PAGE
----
Diurnal variation in declarative memory and the involvement of SCOP in cognitive functions in nonhuman primates
Molecular Brain volume 16, Article number: 31 (2023)
Cognitive functions depend on the time of day in various organisms. Previously, we found that 24-h recognition memory performance of nocturnal mice changes diurnally through SCOP protein-dependent regulation. It remains unknown whether diurnal change and SCOP-dependent regulation of memory performance are conserved across species with diurnal/nocturnal habits. We tested whether the memory performance of diurnal Japanese macaques depends on the time of day. The memory association between bitter taste of drinking water and the nozzle color of the water bottle was established during the light period of the day to evaluate of memory performance for macaques. Here we found diurnal variation of declarative memory in Japanese macaques. The middle of the daytime is the most effective time for memory performance during the light period. To assess whether SCOP is involved in declarative memory performance, we interfered with SCOP expression by using lentiviral vector expressing shRNA against Scop in the hippocampus of Japanese macaques. Scop knockdown in the hippocampus abrogated the memory performance in the middle of the daytime. Our results implicate that SCOP in the hippocampus is necessary for the diurnal rhythm of the memory system and that the SCOP-dependent memory regulation system may be conserved in mammals.
Daily rhythms are widely observed in a variety of physiological functions among many organisms. In mammals, blood pressure , body temperature , hormone secretion [3, 4], and even higher brain functions such as mood regulations  and memory performances  show the daily rhythms, which are controlled by the internal circadian clocks [5,6,7]. We previously found that nocturnal mice exhibited the highest performance of a recognition memory task during the early (subjective) night even in constant darkness . Several studies have also demonstrated daily variations in spatial memory performance [8,9,10] and contextual/cued fear memory performance [7, 8, 11, 12] in rodents. In humans, on the other hand, the recognition memory task was performed better in the mid-afternoon than in the early morning [13, 14]. The hippocampus is known to contribute largely to the declarative memory formation in humans [15, 16], nonhuman primates , and rodents [6, 18,19,20]. It has been reported that the diurnal change in synaptic transmission in the hippocampus is maximal at night in nocturnal rats but during the daytime in diurnal monkeys . Given that the integrity of the hippocampal formation is critical for cognitive behavior, nocturnal and diurnal animals possibly show maximal memory performances at different times of day.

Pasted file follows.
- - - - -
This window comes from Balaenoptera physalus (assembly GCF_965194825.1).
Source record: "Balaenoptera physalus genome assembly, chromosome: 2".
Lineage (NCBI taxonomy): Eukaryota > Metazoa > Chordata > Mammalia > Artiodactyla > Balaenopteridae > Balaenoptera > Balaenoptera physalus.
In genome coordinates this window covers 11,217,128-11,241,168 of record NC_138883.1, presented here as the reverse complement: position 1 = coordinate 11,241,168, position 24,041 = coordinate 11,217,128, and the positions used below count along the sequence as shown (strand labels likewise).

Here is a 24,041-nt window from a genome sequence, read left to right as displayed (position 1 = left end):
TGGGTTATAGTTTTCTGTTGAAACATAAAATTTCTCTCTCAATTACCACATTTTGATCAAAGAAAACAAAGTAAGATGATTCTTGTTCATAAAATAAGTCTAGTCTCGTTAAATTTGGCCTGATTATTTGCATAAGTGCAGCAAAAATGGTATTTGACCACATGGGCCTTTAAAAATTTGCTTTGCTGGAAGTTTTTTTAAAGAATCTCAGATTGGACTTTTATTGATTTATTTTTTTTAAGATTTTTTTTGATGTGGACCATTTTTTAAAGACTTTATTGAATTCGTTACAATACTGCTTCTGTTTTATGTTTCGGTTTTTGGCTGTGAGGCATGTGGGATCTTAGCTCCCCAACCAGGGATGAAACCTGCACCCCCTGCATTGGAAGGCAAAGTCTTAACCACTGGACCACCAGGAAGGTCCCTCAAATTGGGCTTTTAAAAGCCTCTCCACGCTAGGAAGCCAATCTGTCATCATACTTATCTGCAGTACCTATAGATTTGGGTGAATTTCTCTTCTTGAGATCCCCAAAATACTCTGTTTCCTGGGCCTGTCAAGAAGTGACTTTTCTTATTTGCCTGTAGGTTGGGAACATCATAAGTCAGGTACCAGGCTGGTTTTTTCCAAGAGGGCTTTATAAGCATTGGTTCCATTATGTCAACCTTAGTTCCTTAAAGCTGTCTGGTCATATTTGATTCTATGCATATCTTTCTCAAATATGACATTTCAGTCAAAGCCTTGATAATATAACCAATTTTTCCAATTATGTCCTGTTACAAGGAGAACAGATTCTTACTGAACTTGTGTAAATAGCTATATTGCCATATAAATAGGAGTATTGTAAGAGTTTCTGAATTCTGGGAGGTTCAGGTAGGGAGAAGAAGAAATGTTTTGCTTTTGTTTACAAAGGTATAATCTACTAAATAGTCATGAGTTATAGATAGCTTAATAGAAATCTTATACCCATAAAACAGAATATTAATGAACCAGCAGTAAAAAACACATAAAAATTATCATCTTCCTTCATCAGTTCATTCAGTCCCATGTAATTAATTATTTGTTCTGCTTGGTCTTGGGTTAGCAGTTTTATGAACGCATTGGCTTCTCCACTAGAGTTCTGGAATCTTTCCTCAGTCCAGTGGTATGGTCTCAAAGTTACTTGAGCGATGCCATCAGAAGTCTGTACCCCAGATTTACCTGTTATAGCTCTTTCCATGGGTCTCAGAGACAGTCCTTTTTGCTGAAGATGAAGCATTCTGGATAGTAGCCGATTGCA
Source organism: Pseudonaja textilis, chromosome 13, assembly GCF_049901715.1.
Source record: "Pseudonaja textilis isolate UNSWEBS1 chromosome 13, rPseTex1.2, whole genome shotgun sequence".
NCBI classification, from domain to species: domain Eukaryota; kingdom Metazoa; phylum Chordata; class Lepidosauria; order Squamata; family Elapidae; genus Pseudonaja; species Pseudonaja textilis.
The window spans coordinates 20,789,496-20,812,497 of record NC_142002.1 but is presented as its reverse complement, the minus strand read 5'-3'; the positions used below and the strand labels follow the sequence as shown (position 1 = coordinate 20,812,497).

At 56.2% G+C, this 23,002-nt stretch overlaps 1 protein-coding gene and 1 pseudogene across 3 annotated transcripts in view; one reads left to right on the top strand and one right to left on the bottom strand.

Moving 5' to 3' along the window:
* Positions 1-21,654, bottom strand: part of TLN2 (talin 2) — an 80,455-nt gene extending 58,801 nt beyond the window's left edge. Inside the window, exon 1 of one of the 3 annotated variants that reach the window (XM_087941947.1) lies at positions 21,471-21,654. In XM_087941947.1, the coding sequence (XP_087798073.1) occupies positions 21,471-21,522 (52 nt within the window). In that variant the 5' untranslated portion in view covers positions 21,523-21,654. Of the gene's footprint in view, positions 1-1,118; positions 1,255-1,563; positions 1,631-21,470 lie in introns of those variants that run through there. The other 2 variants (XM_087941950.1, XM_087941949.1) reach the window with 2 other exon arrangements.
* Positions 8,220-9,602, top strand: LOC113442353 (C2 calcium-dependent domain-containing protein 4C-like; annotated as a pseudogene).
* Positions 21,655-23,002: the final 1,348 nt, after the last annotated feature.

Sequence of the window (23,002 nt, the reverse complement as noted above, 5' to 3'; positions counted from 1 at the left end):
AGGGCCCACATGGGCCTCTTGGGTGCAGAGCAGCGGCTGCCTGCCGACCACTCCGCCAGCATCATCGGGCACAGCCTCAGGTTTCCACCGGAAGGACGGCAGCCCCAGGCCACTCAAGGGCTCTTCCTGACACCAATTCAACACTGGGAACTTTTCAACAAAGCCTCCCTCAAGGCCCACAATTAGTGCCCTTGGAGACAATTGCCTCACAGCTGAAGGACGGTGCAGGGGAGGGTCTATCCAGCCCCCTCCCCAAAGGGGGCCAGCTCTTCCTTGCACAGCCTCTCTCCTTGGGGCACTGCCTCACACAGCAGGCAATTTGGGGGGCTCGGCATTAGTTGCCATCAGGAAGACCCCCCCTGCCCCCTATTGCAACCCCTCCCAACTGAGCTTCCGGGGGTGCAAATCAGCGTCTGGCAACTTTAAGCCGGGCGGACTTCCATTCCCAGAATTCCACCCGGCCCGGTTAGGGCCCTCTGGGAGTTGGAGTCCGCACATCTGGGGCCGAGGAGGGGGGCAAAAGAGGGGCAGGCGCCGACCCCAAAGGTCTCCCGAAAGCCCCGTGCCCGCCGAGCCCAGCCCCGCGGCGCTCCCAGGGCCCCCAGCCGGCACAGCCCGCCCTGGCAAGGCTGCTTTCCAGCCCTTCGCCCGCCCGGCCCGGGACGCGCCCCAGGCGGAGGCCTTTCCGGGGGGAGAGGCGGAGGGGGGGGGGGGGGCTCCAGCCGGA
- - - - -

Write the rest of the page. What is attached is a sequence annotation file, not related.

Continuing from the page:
SCOP (suprachiasmatic nucleus circadian oscillatory protein, later termed PHLPP1β [22, 23]) was initially identified as a protein whose expression is circadian-regulated in the rat SCN (suprachiasmatic nucleus) of the hypothalamus . In rodents, the SCOP protein is predominantly expressed in the central nervous system, particularly enriched in pyramidal neurons in the hippocampal CA1 to CA3  and other brain areas essential for memory formation [26, 27]. SCOP in the hippocampal pyramidal neurons is a critical mediator that links the memory formation with the circadian clockwork in mice . Knockout or knockdown of Scop in the hippocampus caused a deficit in long-term recognition memory and blunted its circadian regulation in mice . The amino acid sequences and the domains of SCOP were highly conserved across rodents and humans , implicating a common role in mammals.